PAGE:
- PPFD, Photosynthetic Photon Flux Density, is the main measure of how much of that usable light is falling on the plant per square meter per second. It’s basically the intensity of the light. This is often what people mean when talking about PAR rating or values. For good light coverage, the higher the better.
- When buying an LED grow lights, as well as looking out for high PAR values, you also need to check out the spectrum it produces. This is basically the quality of that light. The ideal is a full spectrum grow light.
- The simplest rule of thumb for making sure your plants are adequately covered by an LED grow light is to assume a minimum of 32w per square foot. However, note that this refers to how many watts the light draws at the wall socket, not its stated output.
[N.B. We could go a lot more in-depth on ensuring even light distribution, PAR and the various measures and ratings involved with grow lights. It’s a large and sometimes controversial topic in the growing community. However, for this beginner’s guide we decided to stick with the simplest rules of thumb, to get you growing more quickly. And as we mentioned above, the instructions that came with your light and seeds/plant should see you right. However, if you want to learn more, check out this article or our guide to choosing a grow light.]
Temperature, humidity, ventilation, nutrients
- Careful not to overheat plants with the lighting. The maximum temperature a marijuana plant can bear is about 90 degrees Fahrenheit. Check this guide for how to measure and control temperature and humidity in your grow setup.
- Every plant needs proper ventilation. This is one of the most important requirements for an ideal growing environment. So make sure that your growing area is properly ventilated.
- If you are not using the cloning method, then you’ll obviously need seeds. Seeds need to germinate before planting. (We’ve covered how to pick seeds and germinate them above.)
- The next destination for a germinated seed is a rockwool block. This is where the initial growth of the plant will take place.
- Now you can start feeding your plant with water and other nutrients in your hydroponic system. The ideal water pH level at this stage is 5.0 to 6.0. Do not overfeed the plant with some extraordinary amount of nutrients—too many nutes can spoil a plant very quickly. Start off with an average amount of nutrients and increase gradually.
- At this stage, a plant needs intense care and careful monitoring to ensure maximum yield in the future. Keep an eye on the pH level of the tap or filtered water you are growing with. Also keep a careful eye on nutrients and lighting. As plants grow they obviously get closer to the light, so be careful they’re not getting too much.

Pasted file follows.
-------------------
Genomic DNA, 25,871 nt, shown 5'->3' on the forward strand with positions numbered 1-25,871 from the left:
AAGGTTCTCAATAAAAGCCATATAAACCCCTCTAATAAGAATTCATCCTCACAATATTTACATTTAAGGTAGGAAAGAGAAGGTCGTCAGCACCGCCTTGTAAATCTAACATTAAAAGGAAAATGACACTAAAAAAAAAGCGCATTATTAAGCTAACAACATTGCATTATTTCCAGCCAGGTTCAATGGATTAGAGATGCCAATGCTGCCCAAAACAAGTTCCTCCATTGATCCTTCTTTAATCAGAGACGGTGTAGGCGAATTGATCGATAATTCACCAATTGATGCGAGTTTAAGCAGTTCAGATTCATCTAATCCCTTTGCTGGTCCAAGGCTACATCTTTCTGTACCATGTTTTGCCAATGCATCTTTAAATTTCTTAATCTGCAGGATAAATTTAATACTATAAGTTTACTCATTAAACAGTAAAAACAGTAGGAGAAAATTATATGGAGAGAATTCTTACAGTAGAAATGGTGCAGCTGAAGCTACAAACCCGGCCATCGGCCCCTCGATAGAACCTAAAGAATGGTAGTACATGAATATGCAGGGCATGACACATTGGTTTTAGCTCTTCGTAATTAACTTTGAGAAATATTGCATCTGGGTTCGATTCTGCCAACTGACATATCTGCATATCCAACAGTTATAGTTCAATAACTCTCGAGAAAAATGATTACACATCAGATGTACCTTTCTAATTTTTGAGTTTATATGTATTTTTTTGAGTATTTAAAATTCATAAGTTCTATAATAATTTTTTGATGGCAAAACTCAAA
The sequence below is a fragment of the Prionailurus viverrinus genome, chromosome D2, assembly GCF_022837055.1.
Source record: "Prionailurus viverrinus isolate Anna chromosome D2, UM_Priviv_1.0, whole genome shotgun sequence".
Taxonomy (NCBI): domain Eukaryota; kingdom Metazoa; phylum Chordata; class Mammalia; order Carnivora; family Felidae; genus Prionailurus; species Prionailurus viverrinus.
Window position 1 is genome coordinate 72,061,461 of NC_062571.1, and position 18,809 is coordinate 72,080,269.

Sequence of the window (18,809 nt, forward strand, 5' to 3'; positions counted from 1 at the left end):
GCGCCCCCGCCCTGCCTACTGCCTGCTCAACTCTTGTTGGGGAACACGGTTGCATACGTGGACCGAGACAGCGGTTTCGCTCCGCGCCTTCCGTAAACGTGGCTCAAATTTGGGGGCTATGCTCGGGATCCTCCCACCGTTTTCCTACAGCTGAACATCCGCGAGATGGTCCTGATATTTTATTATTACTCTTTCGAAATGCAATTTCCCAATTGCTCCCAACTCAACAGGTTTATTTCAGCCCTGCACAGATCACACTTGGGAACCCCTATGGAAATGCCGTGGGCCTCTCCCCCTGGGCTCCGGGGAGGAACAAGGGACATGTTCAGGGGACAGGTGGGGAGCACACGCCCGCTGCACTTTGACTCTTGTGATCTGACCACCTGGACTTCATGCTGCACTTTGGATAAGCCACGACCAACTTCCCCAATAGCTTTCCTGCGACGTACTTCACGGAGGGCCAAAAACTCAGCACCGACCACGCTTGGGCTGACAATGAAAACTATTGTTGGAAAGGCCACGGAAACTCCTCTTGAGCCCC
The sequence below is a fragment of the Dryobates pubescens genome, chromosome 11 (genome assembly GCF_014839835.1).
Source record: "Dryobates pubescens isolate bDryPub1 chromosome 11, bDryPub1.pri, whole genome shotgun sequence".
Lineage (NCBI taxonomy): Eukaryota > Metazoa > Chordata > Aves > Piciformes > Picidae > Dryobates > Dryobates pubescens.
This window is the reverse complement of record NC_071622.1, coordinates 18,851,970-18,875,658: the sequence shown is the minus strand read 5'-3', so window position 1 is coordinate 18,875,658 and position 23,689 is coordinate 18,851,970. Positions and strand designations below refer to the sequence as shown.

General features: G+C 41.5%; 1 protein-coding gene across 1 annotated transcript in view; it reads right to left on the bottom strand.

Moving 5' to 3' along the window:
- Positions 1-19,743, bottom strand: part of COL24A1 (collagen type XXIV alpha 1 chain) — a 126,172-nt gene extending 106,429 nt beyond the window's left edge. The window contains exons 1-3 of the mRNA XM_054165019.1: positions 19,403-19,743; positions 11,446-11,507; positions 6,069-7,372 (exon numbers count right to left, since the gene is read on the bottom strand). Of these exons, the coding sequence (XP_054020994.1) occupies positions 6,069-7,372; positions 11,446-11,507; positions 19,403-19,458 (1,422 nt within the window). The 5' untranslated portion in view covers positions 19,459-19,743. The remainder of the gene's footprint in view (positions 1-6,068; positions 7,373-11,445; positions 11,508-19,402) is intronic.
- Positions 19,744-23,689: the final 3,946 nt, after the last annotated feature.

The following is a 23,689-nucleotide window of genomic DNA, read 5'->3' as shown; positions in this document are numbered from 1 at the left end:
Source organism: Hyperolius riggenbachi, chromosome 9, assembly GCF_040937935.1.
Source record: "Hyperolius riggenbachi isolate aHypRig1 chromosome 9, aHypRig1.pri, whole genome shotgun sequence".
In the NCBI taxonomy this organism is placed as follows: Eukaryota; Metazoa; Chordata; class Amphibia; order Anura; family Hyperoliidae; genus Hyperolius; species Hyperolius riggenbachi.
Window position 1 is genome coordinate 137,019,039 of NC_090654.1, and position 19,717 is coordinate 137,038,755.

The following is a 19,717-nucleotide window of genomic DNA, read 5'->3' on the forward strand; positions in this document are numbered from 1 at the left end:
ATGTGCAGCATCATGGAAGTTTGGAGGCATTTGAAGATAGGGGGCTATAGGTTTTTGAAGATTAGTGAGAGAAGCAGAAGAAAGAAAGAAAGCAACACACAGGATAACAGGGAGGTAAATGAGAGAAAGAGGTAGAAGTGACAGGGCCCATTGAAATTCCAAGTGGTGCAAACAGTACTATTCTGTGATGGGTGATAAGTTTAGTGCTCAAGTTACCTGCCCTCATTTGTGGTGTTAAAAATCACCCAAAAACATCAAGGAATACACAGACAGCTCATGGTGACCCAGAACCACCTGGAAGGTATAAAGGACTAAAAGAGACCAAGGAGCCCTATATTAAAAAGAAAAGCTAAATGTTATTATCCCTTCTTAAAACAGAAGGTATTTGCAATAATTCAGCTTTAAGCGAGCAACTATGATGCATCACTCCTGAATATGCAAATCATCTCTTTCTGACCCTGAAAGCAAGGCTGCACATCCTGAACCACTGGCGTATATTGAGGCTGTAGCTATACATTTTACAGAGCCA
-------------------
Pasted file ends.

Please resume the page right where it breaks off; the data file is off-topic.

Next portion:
Vegetation and flowering
- After seeding, the next important phases in a plant’s life are vegetation and flowering. You need to make sure that the environmental conditions are perfect for these stages to maximize your yield and yield quality.
- You can use height to determine the growth time for your plants in the vegetative phase. The plant may double its height during the phase of flowering. Ideally the plant should be left in a vegetative stage till its height is 6 to 18’’.
- Once your plant has grown up to 18’’, it’s time to start the flowering process. Balance of lighting has a vital role at the flowering phase. Adjust the light schedule to provide 12 hours of light a day.
- As plants begin to flower, within the first couple of weeks you’ll be able to judge the sex of the plant.
- Female plants will start growing white hairs around the nodes/branches, these will turn into white wispy almost shoot-like ‘pistils’.
- Whereas in male plants, after a week or two, small grape-like balls will become visible, which will grow into bunches (pollen sacs). These bunches may also resemble bananas, in shape and color. (So, yes, balls and a phallic shape. If that helps you remember.)
- Check, too, for hermaphrodite plants. Sometimes a plant will develop female pre-flowers on one part and male on another. So continue to keep an eye on plants that you thought were female, and don’t just judge on one preflower.
- Remove all the male plants now as they will pollinate females. Also remove hermaphrodite plants that will self-pollinate and may pollinate other plants too.
- Continue to keep an eye on flowers as a stressed female plant can begin to grow elongated yellow pollen sacs from the center of the bud. These ‘bananas’ produce pollen as soon as they emerge. Remove or separate them immediately, and if you see too many ‘nanners’, begin harvesting and cut your losses.